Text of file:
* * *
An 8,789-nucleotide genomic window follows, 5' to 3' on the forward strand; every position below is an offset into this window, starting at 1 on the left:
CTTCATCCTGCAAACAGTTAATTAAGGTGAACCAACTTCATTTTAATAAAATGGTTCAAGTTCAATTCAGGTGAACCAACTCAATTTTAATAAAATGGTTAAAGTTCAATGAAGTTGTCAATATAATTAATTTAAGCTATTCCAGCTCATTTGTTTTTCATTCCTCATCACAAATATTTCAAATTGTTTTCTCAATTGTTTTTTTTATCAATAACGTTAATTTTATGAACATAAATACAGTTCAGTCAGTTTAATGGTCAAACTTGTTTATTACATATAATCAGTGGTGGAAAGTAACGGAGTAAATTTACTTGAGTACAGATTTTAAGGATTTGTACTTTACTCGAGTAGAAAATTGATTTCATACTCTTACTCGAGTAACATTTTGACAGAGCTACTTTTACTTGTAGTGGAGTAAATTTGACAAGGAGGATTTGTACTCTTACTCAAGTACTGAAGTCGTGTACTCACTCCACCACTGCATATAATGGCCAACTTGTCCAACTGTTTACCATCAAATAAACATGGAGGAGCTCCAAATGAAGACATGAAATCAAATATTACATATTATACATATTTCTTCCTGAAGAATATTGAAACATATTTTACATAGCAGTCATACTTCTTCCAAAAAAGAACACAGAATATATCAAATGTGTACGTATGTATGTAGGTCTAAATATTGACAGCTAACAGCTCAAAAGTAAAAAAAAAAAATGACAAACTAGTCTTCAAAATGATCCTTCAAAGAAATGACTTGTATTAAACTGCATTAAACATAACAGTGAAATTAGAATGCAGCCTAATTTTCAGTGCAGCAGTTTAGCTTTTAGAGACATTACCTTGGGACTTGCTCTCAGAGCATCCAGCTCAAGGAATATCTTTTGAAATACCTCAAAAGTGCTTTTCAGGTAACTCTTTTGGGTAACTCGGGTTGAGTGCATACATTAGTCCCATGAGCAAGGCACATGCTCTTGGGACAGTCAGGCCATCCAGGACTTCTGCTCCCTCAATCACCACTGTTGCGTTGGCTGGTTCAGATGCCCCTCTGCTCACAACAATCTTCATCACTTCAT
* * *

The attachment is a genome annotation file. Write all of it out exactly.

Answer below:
An 8,789-nucleotide genomic window follows, 5' to 3' on the forward strand; every position below is an offset into this window, starting at 1 on the left:
CTTCATCCTGCAAACAGTTAATTAAGGTGAACCAACTTCATTTTAATAAAATGGTTCAAGTTCAATTCAGGTGAACCAACTCAATTTTAATAAAATGGTTAAAGTTCAATGAAGTTGTCAATATAATTAATTTAAGCTATTCCAGCTCATTTGTTTTTCATTCCTCATCACAAATATTTCAAATTGTTTTCTCAATTGTTTTTTTTATCAATAACGTTAATTTTATGAACATAAATACAGTTCAGTCAGTTTAATGGTCAAACTTGTTTATTACATATAATCAGTGGTGGAAAGTAACGGAGTAAATTTACTTGAGTACAGATTTTAAGGATTTGTACTTTACTCGAGTAGAAAATTGATTTCATACTCTTACTCGAGTAACATTTTGACAGAGCTACTTTTACTTGTAGTGGAGTAAATTTGACAAGGAGGATTTGTACTCTTACTCAAGTACTGAAGTCGTGTACTCACTCCACCACTGCATATAATGGCCAACTTGTCCAACTGTTTACCATCAAATAAACATGGAGGAGCTCCAAATGAAGACATGAAATCAAATATTACATATTATACATATTTCTTCCTGAAGAATATTGAAACATATTTTACATAGCAGTCATACTTCTTCCAAAAAAGAACACAGAATATATCAAATGTGTACGTATGTATGTAGGTCTAAATATTGACAGCTAACAGCTCAAAAGTAAAAAAAAAAAATGACAAACTAGTCTTCAAAATGATCCTTCAAAGAAATGACTTGTATTAAACTGCATTAAACATAACAGTGAAATTAGAATGCAGCCTAATTTTCAGTGCAGCAGTTTAGCTTTTAGAGACATTACCTTGGGACTTGCTCTCAGAGCATCCAGCTCAAGGAATATCTTTTGAAATACCTCAAAAGTGCTTTTCAGGTAACTCTTTTGGGTAACTCGGGTTGAGTGCATACATTAGTCCCATGAGCAAGGCACATGCTCTTGGGACAGTCAGGCCATCCAGGACTTCTGCTCCCTCAATCACCACTGTTGCGTTGGCTGGTTCAGATGCCCCTCTGCTCACAACAATCTTCATCACTTCAT